Follow by Email

Thursday, December 3, 2015

Jurassic Truck T-REX: Don’t Call it a Hummer

BOLD RIDE

 
jurassic-truck-t-rex-front-1

If it looks like a Hummer, sounds like a Hummer, and drives like a Hummer…most times, it’s a Hummer. But in the case of this burly 4×4 vehicle, it recalls that storied military vehicle in appearance only. 
 
Meet the T-REX, a Hummer replica built in the late 1990s by a small outfit from Arlington, Texas, known as the Jurassic Truck Corporation. The company started with an investment of only $350,000 and according to period news articles, it intended for its T-REX trucks to rival AM General—the producer of the iconic HMMWV and its civilian-spec Hummer sibling.

As time will tell, that didn’t quite happen and in fact, the spun-off Hummer brand didn’t fare so well either. Nevertheless, these trucks tell a very interesting story which surely merits a revisit.

jurassic-truck-t-rex-rear-2

The Jurassic Truck Corporation was the result of a partnership between Texans Tim Barton and Steve Spencer, who saw the market for a less expensive and lightweight Hummer alternative.

 Their answer was the T-REX, which Barton engineered and retailed in two steel-bodied kit forms—an unassembled vehicle for $16,500 and a rolling chassis for $27,900. Both featured tube-frame chassis and were designed to accept a wide range of Chevrolet V8s and transmissions, which were not included in the kits.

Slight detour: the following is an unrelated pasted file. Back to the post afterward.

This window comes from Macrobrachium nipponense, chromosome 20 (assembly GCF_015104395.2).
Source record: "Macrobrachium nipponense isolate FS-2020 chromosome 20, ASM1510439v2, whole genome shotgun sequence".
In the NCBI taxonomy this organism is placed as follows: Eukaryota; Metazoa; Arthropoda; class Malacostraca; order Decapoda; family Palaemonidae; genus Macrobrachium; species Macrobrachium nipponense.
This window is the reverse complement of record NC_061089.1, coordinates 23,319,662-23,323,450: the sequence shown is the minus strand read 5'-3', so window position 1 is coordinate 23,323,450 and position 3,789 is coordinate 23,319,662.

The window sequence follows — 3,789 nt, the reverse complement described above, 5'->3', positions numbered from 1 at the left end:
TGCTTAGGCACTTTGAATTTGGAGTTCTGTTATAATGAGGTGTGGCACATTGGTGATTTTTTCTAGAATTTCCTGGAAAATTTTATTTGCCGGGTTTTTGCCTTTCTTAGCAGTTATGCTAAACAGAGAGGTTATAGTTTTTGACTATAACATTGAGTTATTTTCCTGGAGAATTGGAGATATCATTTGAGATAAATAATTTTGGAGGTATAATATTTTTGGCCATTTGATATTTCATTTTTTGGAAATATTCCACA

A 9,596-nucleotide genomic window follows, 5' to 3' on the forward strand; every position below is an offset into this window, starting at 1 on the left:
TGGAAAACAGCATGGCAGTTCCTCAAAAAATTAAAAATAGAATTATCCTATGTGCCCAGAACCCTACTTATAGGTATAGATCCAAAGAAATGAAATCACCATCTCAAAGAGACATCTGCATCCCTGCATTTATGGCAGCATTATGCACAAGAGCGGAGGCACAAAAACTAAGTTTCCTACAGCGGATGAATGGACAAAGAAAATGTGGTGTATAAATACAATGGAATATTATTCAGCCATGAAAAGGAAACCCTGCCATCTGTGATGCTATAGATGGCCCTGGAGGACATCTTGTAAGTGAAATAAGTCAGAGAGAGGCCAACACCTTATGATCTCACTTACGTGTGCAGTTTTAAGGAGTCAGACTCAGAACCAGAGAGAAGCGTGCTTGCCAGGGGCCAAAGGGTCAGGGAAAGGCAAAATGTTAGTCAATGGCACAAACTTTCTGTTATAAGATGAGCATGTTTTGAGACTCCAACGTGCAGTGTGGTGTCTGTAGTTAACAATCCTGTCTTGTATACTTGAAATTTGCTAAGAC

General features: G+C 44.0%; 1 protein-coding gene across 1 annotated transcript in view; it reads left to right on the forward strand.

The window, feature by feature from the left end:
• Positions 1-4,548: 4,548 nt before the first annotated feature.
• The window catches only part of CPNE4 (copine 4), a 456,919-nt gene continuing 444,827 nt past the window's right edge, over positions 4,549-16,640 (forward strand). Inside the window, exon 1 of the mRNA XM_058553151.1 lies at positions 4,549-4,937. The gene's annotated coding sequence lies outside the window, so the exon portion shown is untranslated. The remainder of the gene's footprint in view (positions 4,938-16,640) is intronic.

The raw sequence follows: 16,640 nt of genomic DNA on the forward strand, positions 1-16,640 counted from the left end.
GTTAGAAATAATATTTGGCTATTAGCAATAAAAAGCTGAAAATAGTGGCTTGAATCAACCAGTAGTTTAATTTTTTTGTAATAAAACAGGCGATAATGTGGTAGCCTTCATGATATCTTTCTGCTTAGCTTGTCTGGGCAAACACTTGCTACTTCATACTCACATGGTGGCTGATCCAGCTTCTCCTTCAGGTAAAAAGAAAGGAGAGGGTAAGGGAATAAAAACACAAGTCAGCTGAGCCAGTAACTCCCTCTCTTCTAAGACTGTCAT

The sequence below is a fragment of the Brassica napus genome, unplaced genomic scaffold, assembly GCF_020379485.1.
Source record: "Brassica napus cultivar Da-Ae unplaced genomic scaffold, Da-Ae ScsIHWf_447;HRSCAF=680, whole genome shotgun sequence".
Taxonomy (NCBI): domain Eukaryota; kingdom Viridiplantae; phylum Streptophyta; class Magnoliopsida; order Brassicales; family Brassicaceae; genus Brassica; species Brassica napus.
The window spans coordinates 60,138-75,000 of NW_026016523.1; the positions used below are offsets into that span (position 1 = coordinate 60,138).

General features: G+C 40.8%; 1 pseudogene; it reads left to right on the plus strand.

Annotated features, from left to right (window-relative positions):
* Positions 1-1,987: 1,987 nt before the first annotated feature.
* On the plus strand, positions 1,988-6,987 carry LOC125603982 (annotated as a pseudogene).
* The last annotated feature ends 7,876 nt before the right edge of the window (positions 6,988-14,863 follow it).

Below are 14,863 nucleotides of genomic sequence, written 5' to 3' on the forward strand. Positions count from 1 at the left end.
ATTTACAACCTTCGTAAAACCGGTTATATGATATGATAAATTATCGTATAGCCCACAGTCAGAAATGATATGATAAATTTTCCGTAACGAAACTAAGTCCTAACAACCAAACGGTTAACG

At the time, brand new AM General Hummers were priced from around $70,000 to $86,500, which made the T-REX an incredible bargain by comparison. A contemporary Chicago Tribune article also notes that the T-REXes weighed 2,000 pounds less and were much quicker and nimbler to drive. In 1999, Barton told the paper “If we get to 800 or 1,000 sales a year—and we can reach that—we’ll pass the Hummer.”

While that might have been a bold prediction, it appears Jurassic Trucks did have the capability to produce that many kits. The outfit noted its potential to produce a max capacity of 150 per month within a 20,000 foot warehouse.



jurassic-truck-t-rex-interior-3

According to a note in Mad Mechanics, 115 T-REX trucks were produced in full of varying types, including fire trucks and parade vehicles‚ but internal conflicts eventually shuttered the company.

This vehicle, a 2001 Jurassic Truck T-REX, features a 6.0-liter GM V8 and four-speed automatic transmission, which powers a two-speed 4×4 transfer case and massive 35-inch Mickey Thompson tires. Inside the condition looks remarkably good for a kit vehicle…and it’s not like the Hummer was some lavishly appointed runabout to begin with.

According to auction results, the tough T-Rex crossed the Mecum auction block earlier this year in Kansas City, but couldn’t find a buyer at $27,500. Now it currently resides on eBay.